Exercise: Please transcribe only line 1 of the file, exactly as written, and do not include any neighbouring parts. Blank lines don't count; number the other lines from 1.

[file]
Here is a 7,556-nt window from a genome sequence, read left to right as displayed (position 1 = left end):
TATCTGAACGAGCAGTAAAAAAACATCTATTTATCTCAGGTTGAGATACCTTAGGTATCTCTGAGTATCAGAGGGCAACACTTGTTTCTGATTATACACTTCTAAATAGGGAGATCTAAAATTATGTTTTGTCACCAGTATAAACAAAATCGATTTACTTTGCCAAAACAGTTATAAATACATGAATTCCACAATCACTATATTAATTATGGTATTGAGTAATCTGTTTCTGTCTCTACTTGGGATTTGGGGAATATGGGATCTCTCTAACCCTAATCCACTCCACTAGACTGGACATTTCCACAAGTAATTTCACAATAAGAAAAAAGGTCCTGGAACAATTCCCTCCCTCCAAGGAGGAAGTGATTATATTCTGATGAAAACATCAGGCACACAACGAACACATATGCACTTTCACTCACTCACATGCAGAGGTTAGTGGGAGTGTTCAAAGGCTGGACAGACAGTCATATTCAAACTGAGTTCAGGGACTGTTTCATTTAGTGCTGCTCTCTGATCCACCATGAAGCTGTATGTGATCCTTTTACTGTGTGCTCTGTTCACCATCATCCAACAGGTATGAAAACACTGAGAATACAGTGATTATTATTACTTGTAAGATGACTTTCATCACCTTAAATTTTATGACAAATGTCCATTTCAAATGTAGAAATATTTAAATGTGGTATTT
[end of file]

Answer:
Here is a 7,556-nt window from a genome sequence, read left to right as displayed (position 1 = left end):